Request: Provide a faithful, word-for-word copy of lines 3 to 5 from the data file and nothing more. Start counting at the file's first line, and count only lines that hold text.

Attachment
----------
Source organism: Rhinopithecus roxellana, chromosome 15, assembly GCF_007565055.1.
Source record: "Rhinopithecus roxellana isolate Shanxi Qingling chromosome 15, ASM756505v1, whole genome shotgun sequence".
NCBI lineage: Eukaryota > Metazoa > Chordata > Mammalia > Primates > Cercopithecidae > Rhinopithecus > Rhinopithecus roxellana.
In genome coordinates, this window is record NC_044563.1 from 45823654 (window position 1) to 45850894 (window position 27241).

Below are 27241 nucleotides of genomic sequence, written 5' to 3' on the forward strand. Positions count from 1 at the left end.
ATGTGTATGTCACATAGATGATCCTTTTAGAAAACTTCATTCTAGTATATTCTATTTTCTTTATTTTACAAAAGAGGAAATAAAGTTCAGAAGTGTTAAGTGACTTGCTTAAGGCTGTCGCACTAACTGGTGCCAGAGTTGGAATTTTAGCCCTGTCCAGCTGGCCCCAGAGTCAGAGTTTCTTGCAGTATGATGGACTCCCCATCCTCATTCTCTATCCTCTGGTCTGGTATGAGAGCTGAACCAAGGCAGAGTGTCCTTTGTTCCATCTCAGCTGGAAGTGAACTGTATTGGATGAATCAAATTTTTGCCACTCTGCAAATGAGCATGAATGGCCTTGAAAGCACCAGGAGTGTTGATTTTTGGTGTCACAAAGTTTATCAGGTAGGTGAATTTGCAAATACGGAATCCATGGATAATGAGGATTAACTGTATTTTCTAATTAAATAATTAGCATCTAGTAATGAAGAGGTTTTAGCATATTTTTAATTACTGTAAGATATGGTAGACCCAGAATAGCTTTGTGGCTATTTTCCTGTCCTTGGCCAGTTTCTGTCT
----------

NCBI lineage: Eukaryota > Metazoa > Chordata > Mammalia > Primates > Cercopithecidae > Rhinopithecus > Rhinopithecus roxellana.
In genome coordinates, this window is record NC_044563.1 from 45823654 (window position 1) to 45850894 (window position 27241).

Below are 27241 nucleotides of genomic sequence, written 5' to 3' on the forward strand. Positions count from 1 at the left end.